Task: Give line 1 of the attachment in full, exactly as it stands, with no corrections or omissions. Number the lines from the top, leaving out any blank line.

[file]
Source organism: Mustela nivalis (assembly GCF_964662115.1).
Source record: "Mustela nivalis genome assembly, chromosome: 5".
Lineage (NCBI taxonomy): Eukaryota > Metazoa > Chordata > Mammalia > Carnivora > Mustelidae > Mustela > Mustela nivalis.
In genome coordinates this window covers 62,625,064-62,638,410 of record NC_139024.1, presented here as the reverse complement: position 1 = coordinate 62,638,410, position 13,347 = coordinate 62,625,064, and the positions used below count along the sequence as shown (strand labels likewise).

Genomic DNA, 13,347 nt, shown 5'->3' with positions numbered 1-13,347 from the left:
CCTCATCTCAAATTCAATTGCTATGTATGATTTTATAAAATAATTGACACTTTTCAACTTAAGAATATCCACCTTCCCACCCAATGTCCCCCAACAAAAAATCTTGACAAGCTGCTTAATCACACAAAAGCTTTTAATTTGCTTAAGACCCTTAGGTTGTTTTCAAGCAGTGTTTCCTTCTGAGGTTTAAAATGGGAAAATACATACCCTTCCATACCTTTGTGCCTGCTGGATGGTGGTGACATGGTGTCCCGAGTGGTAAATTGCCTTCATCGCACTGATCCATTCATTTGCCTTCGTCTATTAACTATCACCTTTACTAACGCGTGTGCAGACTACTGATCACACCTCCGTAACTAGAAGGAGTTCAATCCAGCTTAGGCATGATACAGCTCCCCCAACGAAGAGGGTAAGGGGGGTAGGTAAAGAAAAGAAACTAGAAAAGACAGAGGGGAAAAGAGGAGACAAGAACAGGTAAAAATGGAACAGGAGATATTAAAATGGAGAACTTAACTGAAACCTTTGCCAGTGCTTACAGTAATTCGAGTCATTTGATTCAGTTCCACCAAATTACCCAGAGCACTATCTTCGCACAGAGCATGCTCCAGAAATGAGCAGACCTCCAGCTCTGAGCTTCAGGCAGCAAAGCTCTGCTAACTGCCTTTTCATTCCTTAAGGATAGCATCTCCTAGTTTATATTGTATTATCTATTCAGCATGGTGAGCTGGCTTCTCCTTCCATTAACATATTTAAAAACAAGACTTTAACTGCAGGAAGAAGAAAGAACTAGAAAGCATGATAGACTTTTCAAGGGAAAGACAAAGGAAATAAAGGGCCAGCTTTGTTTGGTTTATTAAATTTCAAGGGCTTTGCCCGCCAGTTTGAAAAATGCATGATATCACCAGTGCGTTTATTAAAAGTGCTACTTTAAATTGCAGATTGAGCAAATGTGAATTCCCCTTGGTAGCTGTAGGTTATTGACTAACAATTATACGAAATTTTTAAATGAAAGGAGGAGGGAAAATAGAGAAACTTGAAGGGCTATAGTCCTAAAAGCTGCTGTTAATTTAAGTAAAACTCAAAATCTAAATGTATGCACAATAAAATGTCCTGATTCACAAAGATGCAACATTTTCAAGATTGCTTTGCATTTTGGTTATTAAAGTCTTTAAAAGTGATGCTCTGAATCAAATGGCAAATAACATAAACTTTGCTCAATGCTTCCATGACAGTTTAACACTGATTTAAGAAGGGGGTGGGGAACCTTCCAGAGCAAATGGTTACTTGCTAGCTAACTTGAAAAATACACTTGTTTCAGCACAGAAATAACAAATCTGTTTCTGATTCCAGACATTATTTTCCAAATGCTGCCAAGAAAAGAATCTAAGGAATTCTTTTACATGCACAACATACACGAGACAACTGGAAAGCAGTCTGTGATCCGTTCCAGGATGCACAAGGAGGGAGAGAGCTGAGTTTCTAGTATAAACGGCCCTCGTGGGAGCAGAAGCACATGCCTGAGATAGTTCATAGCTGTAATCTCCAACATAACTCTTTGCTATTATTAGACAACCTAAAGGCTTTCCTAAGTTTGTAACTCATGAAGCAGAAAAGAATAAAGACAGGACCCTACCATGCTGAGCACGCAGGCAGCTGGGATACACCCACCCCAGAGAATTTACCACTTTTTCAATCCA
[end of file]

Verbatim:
Source organism: Mustela nivalis (assembly GCF_964662115.1).